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Obama endorses India for U.N. Security Council seat

The president and the first lady visited India and Indonesia, part of a 10-day trip to Asia, the longest foreign trip of Obama's presidency.

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Washington Post Staff Writers
Monday, November 8, 2010; 10:31 PM

NEW DELHI - President Obama endorsed India's desire for a permanent seat on an expanded U.N. Security Council, a symbolic gesture sure to cement the goodwill he earned on a visit here this week but equally likely to trouble neighboring China and Pakistan.

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Obama's embrace of the idea, part of a generous valedictory to India's Parliament and people, demonstrated the geopolitical complexity that the United States faces in the region and that the president has had to navigate. While there is little prospect that other members of the Security Council will agree to invite India in, Washington is heavily dependent on China for its economic engine and counts on Pakistan to help it wage the Afghan war.

On the eve of his arrival three days ago, many Indians believed Obama placed their interests behind those of its regional rivals. Few Indians hold the same opinion as he leaves.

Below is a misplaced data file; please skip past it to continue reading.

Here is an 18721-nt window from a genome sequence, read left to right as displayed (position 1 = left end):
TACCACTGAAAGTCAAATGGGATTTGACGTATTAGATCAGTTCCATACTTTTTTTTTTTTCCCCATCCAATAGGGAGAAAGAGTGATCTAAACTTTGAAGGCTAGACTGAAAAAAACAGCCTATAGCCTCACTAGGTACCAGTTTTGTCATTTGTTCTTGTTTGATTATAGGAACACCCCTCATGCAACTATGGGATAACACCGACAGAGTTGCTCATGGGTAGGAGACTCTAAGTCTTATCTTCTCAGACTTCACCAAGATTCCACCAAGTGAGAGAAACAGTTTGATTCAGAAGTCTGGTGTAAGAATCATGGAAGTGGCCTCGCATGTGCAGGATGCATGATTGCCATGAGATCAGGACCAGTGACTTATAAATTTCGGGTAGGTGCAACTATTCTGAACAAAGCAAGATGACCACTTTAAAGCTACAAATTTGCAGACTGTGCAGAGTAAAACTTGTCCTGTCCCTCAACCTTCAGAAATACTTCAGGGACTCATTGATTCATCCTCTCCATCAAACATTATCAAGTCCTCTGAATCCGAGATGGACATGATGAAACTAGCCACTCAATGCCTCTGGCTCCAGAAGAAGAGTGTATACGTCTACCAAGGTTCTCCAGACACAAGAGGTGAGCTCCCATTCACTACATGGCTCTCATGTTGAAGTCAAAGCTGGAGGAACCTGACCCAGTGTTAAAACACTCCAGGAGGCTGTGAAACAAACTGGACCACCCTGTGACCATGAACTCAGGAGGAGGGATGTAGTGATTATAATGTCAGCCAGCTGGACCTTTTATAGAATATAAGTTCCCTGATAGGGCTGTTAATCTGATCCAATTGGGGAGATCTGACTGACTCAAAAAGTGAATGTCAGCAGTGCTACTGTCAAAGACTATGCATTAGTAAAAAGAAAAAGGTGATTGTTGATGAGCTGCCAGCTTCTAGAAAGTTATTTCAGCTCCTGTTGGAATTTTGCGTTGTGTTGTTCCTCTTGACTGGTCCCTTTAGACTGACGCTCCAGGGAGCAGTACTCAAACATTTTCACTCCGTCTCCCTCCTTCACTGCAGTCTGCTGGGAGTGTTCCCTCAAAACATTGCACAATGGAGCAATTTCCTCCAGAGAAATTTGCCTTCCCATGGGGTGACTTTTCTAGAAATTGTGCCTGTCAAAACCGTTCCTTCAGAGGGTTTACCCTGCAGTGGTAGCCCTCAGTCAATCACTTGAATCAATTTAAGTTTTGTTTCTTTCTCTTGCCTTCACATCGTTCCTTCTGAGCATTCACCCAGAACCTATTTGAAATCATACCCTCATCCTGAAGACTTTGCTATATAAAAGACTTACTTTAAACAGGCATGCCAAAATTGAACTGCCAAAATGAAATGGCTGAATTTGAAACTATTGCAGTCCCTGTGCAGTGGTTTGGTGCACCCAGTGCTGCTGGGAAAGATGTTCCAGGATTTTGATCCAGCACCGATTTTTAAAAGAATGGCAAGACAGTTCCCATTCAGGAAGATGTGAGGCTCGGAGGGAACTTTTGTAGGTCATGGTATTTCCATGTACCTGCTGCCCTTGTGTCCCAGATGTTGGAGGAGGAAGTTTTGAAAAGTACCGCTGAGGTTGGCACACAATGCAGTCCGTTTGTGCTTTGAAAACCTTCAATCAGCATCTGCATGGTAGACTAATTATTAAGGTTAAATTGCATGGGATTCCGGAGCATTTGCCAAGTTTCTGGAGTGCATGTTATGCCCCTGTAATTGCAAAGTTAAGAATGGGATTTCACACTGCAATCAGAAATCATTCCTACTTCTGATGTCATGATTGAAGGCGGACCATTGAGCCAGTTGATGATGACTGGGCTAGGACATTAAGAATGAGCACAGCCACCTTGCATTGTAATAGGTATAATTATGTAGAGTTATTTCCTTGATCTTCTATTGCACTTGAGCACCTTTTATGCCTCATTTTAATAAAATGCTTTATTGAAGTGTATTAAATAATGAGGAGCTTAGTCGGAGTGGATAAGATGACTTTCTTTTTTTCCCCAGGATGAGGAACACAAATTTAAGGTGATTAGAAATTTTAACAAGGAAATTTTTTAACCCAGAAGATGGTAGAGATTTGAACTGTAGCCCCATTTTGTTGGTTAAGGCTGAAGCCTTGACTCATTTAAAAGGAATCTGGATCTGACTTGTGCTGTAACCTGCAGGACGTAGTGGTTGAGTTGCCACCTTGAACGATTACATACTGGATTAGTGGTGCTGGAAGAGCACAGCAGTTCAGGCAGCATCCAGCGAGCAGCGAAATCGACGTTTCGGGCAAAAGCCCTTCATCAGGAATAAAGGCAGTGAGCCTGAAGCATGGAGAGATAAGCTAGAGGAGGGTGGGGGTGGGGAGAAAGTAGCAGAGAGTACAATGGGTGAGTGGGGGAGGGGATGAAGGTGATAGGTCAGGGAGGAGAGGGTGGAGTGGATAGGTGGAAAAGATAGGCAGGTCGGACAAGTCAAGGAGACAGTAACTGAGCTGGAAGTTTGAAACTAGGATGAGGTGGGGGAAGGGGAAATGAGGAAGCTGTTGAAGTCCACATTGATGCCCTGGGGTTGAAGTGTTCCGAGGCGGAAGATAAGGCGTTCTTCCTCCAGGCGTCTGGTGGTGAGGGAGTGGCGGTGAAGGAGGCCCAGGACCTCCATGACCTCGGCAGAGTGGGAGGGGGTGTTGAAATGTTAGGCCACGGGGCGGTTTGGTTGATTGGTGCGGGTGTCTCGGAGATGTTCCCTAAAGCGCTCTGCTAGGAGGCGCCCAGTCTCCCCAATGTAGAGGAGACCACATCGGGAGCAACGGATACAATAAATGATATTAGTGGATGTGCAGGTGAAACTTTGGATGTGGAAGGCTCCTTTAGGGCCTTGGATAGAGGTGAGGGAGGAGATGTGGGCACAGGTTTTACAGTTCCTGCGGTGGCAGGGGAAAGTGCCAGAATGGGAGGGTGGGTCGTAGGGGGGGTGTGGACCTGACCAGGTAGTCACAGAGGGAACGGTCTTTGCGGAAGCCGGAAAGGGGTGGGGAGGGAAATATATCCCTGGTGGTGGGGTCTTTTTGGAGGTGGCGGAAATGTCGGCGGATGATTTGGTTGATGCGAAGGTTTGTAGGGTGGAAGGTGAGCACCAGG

"The United States not only welcomes India as a rising global power, we fervently support it, and we have worked to help make it a reality," Obama said. "With India assuming its rightful place in the world, we have a historic opportunity to make the relationship between our two countries a defining partnership of the century ahead."

On his last day here, Obama paid tribute to India's national hero, Mohandas K. Gandhi, called Prime Minister Manmohan Singh "a dear friend," and, in a speech that he sprinkled with Hindi words and phrases, criticized Pakistan for not stopping terrorism.

That criticism in some ways may have been an effort to make amends for an earlier rhetorical misstep, when on a first-day visit to a memorial he did not mention Pakistan as the staging ground for the Nov. 26, 2008, terrorist attack in Mumbai, which killed more than 160 people. The next day, a 19-year-old college student in Mumbai asked him why he did not call Pakistan a "terrorist state."

Obama's careful answer, coupled with the previous day's omission, infuriated Indian commentators, who said the president was coddling Pakistan.

But in his parliamentary address, Obama said, "We will continue to insist to Pakistan's leaders that terrorist safe havens within their borders are unacceptable, and that the terrorists behind the Mumbai attacks be brought to justice."

The line received the most applause of the evening.

"In Mumbai, Obama looked like a salesman of American companies," said Sanjay Nirupam, a lawmaker from Mumbai, referring to the billions of dollars in aircraft, engine and other export contracts the president announced there. "In today's speech, he came across as a salesman for India."

Obama's fondness for India is in part rooted in his fondness for its leader.

Singh is a bookish, Oxford-educated economist whom Obama admired from the time of their first lunch together at the Group of 20 summit in London in 2009.


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